The country's big parties were the big losers in Sunday's elections. And in their efforts to look for coalition partners, they'd be well served to look for inspiration abroad, say experts.
Small parties, like the Left Party (l), put up some big numbers
It seems that the guiding principle of the German voter might just be "small is beautiful."
The dismal showing of the two major parties, the Social Democrats and conservative Christian Democratic Union, in Sunday's election was offset by the impressive gains made by smaller parties, like the Left Party and the free-market liberal Free Democratic Party (FDP). The CDU alone lost an estimated 1.1 million voters to the Free Democrats, many of whom gave their vote to the FDP in order to ensure a coalition between the CDU and FDP.
Observers in other countries are already beginning to talk of a Europe-wide trend spelling the end of the continent's major parties. The liberal Swedish daily newspaper Dagens Nyheter attributes the gains of the smaller parties to the "luxury" of the choice given voters in major European countries. Things are going relatively well on the continent, allowing voters to pick and choose which party gives them the most and takes away the least.
German election experts attribute the success of the Left Party, which promised voters a light version of economic reform, to this phenomenon.
Big parties failed to convince
But not all are willing to see a trend. Oskar Niedermayer, a professor of political science at Free University in Berlin, said that the CDU and SPD's poor performance "does not call for any doomsday scenarios."
The Greens, FDP (yellow), and Left Party (violet), have made life complicated for Germany's big two
Niedermayer sees the major parties' poor performance in Sunday's election as a Germany-specific situation.
"Both major parties failed to convince the voters that the social market economy can no longer be supported," he said.
The sooner the two parties begin articulating their plans for reform and do so in a way that emphasizes the necessity for change, the sooner they'll bounce back, said Niedermayer.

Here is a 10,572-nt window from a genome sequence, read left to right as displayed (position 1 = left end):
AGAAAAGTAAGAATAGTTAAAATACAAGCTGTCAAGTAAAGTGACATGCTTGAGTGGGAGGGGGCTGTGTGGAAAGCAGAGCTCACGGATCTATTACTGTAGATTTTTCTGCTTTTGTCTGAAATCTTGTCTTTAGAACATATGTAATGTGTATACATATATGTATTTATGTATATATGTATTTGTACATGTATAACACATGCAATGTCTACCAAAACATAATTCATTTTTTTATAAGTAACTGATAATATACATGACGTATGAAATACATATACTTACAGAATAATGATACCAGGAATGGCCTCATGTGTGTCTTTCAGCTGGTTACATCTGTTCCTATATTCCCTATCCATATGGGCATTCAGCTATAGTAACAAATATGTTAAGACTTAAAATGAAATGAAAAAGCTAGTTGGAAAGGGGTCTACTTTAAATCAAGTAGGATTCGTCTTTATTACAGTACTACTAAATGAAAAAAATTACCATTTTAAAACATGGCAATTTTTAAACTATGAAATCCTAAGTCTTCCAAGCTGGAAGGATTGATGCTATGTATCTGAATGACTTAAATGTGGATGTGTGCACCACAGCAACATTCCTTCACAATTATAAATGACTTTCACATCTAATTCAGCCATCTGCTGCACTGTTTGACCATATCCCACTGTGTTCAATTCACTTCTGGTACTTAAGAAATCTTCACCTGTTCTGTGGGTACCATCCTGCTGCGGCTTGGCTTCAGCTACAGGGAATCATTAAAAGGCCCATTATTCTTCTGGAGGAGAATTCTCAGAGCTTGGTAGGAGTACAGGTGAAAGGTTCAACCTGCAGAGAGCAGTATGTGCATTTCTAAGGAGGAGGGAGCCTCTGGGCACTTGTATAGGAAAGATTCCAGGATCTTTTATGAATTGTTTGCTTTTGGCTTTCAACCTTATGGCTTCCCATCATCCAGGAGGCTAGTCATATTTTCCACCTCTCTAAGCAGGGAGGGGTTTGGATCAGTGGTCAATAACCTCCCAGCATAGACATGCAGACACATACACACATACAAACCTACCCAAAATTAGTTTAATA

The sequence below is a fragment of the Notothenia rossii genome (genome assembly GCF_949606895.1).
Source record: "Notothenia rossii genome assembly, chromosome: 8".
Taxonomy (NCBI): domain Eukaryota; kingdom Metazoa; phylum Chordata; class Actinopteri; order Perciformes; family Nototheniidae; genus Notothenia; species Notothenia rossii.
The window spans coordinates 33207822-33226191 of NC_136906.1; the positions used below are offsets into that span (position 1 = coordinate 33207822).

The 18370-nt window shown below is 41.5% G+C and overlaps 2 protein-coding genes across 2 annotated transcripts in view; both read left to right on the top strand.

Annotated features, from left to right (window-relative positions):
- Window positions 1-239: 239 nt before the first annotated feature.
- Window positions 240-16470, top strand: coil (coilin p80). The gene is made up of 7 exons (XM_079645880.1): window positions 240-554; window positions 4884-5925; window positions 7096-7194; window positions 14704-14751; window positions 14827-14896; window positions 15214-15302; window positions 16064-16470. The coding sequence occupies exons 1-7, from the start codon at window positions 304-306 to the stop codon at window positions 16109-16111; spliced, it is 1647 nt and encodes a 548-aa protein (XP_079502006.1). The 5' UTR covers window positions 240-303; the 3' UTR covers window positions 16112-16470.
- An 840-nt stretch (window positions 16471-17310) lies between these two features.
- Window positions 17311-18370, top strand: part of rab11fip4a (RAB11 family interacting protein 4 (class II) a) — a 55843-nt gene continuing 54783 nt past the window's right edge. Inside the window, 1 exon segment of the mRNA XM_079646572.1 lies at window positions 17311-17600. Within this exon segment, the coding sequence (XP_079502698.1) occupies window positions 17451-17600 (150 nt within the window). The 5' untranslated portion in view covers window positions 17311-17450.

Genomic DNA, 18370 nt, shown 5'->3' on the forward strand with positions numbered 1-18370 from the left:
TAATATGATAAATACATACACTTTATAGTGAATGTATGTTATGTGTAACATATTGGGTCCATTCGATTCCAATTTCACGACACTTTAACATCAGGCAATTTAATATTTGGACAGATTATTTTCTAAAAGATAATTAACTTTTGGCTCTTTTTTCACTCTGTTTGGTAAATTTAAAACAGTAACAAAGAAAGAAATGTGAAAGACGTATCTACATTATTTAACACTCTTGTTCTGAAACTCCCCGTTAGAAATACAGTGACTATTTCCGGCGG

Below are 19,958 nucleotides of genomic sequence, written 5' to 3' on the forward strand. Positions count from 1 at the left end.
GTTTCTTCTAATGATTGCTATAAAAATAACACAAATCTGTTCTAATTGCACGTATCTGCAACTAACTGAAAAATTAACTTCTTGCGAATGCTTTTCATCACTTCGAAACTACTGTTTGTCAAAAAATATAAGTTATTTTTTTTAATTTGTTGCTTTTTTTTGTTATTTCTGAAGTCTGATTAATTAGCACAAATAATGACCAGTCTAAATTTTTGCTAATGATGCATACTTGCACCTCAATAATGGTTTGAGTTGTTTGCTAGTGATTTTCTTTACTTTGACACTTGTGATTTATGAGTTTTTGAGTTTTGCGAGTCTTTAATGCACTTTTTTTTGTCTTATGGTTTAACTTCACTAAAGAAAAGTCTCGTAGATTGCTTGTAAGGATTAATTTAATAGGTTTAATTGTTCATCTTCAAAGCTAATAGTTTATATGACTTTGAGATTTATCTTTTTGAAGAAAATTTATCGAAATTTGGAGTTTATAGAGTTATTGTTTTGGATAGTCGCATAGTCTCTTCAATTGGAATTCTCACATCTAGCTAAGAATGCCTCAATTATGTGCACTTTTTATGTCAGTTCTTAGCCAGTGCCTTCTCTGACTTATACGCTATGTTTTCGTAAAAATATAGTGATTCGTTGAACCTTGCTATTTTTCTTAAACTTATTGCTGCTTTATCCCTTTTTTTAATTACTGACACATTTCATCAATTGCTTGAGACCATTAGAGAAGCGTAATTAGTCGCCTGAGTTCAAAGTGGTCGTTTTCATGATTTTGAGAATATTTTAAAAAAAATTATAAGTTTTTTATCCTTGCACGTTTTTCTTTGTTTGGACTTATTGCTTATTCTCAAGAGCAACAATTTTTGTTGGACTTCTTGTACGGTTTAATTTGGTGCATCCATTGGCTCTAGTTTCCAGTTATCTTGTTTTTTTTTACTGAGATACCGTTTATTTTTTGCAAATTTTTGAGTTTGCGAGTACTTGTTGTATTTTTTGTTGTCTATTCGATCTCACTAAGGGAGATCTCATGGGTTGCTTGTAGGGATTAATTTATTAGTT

No longer a class-struggle
This year's election proved to be a reincarnation of a decades-old German political battle. But what was once called "class struggle" is now a battle over the future of the social market economy. Back then it was the difference between labor and capital, today, it's the dispute over neo-liberal economic solutions to reforming the economic system.
The change in context has led German voters to throw their support behind smaller parties, argues Martin Morlok, director of the Institute for German and European Party Research.
"They'll vote for a smaller party, that has specialized in a certain area and represents a more extreme position than a larger party with a grab bag of offers," said Morlok.
"The Left Party, compared to the SPD, can take an extreme position on the topic of social justice," in the economic reform plans, added Niedermayer.
Merkel and Schröder failed to convince voters they alone had the answer to Germany's problems
The lesson from Belgium and Holland
Germany's political establishment has also proven itself to be the exception when it comes to it willingness to overcome traditional positions in forming coalitions. The FDP's current refusal to even consider a coalition with the Social Democrats is evidence of such, experts say, dated behavior.
"In other European countries, they are much more relaxed, and less squeamish," said Morlok.
Belgium's Prime Minister Guy Verhofstadt, whose party is similar to Germany's FDP, led a coalition with the Social Democrats and Greens until his re-election in 2003. Since, he's led a coalition with just the Social Democrats. In the Netherlands, the Social Democrats and neo-liberal party governed for 20 years until 2002.
Germany's political leadership would be well-served to follow the lead of other countries, say the election experts. "By committing themselves to just one coalition partner, the major parties have unnecessarily limited their possibilities," said Niedermayer.